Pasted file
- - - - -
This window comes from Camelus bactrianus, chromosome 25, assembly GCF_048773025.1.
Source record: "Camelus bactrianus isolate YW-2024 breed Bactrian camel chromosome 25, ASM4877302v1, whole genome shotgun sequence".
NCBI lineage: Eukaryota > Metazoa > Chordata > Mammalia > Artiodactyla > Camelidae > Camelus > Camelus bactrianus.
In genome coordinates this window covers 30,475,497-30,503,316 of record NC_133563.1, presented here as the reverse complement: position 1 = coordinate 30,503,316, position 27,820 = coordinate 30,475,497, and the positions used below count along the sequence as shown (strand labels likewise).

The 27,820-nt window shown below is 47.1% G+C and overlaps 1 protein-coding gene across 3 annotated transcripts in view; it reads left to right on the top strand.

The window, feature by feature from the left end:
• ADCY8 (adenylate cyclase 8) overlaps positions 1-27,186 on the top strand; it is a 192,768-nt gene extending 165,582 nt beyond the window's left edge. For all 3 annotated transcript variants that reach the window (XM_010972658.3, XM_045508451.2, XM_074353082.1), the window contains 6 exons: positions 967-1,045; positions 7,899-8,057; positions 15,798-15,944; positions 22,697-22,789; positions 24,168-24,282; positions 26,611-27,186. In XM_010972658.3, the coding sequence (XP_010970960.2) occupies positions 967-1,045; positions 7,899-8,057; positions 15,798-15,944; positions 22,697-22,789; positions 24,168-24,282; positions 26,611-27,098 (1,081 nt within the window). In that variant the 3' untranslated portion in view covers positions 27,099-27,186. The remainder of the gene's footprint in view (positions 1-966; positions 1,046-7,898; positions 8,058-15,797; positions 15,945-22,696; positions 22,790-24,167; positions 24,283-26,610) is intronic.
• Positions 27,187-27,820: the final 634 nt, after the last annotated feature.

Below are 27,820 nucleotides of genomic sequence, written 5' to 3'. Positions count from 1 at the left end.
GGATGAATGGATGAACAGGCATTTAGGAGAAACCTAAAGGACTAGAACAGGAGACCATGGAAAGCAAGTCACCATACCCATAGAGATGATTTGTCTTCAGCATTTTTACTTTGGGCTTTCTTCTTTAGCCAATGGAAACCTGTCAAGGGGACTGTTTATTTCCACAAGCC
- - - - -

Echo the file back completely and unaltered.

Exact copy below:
This window comes from Camelus bactrianus, chromosome 25, assembly GCF_048773025.1.
Source record: "Camelus bactrianus isolate YW-2024 breed Bactrian camel chromosome 25, ASM4877302v1, whole genome shotgun sequence".
NCBI lineage: Eukaryota > Metazoa > Chordata > Mammalia > Artiodactyla > Camelidae > Camelus > Camelus bactrianus.
In genome coordinates this window covers 30,475,497-30,503,316 of record NC_133563.1, presented here as the reverse complement: position 1 = coordinate 30,503,316, position 27,820 = coordinate 30,475,497, and the positions used below count along the sequence as shown (strand labels likewise).

The 27,820-nt window shown below is 47.1% G+C and overlaps 1 protein-coding gene across 3 annotated transcripts in view; it reads left to right on the top strand.

The window, feature by feature from the left end:
• ADCY8 (adenylate cyclase 8) overlaps positions 1-27,186 on the top strand; it is a 192,768-nt gene extending 165,582 nt beyond the window's left edge. For all 3 annotated transcript variants that reach the window (XM_010972658.3, XM_045508451.2, XM_074353082.1), the window contains 6 exons: positions 967-1,045; positions 7,899-8,057; positions 15,798-15,944; positions 22,697-22,789; positions 24,168-24,282; positions 26,611-27,186. In XM_010972658.3, the coding sequence (XP_010970960.2) occupies positions 967-1,045; positions 7,899-8,057; positions 15,798-15,944; positions 22,697-22,789; positions 24,168-24,282; positions 26,611-27,098 (1,081 nt within the window). In that variant the 3' untranslated portion in view covers positions 27,099-27,186. The remainder of the gene's footprint in view (positions 1-966; positions 1,046-7,898; positions 8,058-15,797; positions 15,945-22,696; positions 22,790-24,167; positions 24,283-26,610) is intronic.
• Positions 27,187-27,820: the final 634 nt, after the last annotated feature.

Below are 27,820 nucleotides of genomic sequence, written 5' to 3'. Positions count from 1 at the left end.
GGATGAATGGATGAACAGGCATTTAGGAGAAACCTAAAGGACTAGAACAGGAGACCATGGAAAGCAAGTCACCATACCCATAGAGATGATTTGTCTTCAGCATTTTTACTTTGGGCTTTCTTCTTTAGCCAATGGAAACCTGTCAAGGGGACTGTTTATTTCCACAAGCC